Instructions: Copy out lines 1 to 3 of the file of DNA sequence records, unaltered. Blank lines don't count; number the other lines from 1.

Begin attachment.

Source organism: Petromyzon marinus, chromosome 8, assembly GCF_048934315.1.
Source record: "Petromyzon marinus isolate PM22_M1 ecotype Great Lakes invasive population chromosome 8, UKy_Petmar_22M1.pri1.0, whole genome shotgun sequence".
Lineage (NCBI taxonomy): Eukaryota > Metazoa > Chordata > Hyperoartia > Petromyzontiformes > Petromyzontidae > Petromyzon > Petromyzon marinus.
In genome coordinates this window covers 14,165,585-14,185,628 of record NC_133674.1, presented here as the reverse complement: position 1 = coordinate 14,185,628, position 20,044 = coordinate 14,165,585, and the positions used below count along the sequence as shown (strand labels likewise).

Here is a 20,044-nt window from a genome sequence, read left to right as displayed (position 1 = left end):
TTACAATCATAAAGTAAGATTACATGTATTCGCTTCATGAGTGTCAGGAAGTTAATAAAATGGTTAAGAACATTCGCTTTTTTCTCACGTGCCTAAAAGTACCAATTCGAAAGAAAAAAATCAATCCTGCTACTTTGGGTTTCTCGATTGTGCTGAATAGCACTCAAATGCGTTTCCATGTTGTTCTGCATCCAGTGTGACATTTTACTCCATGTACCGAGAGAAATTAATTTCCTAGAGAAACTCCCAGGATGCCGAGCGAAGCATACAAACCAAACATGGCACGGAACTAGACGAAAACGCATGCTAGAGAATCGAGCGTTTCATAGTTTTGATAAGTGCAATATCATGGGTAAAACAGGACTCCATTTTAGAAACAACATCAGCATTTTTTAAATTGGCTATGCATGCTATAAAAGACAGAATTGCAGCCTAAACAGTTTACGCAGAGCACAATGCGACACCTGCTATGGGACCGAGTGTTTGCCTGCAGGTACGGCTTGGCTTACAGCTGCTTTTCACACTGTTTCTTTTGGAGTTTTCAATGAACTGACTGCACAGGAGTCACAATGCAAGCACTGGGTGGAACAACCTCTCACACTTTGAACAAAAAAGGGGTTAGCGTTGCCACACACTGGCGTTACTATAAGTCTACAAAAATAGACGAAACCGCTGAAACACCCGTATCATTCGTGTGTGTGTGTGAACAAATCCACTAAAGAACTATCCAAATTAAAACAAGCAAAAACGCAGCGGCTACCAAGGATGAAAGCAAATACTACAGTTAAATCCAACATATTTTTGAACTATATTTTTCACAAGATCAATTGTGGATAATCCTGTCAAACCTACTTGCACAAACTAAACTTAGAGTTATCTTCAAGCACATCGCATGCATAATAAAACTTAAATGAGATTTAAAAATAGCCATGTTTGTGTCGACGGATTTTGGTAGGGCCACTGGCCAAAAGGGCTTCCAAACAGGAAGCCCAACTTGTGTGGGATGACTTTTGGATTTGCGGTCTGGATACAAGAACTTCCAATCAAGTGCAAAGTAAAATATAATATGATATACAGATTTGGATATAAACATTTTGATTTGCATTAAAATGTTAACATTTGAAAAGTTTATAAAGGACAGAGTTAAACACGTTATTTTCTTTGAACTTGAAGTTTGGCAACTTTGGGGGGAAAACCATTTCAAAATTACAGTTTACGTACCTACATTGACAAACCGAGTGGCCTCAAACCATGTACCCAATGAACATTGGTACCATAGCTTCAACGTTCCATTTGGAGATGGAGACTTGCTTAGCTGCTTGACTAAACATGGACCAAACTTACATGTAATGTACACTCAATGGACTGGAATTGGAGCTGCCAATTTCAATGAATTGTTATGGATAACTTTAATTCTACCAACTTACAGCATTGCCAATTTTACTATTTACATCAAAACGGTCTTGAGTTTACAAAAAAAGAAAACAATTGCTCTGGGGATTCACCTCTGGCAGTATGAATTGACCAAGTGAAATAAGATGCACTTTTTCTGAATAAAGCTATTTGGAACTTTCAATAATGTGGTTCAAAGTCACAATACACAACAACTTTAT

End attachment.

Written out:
Source organism: Petromyzon marinus, chromosome 8, assembly GCF_048934315.1.
Source record: "Petromyzon marinus isolate PM22_M1 ecotype Great Lakes invasive population chromosome 8, UKy_Petmar_22M1.pri1.0, whole genome shotgun sequence".
Lineage (NCBI taxonomy): Eukaryota > Metazoa > Chordata > Hyperoartia > Petromyzontiformes > Petromyzontidae > Petromyzon > Petromyzon marinus.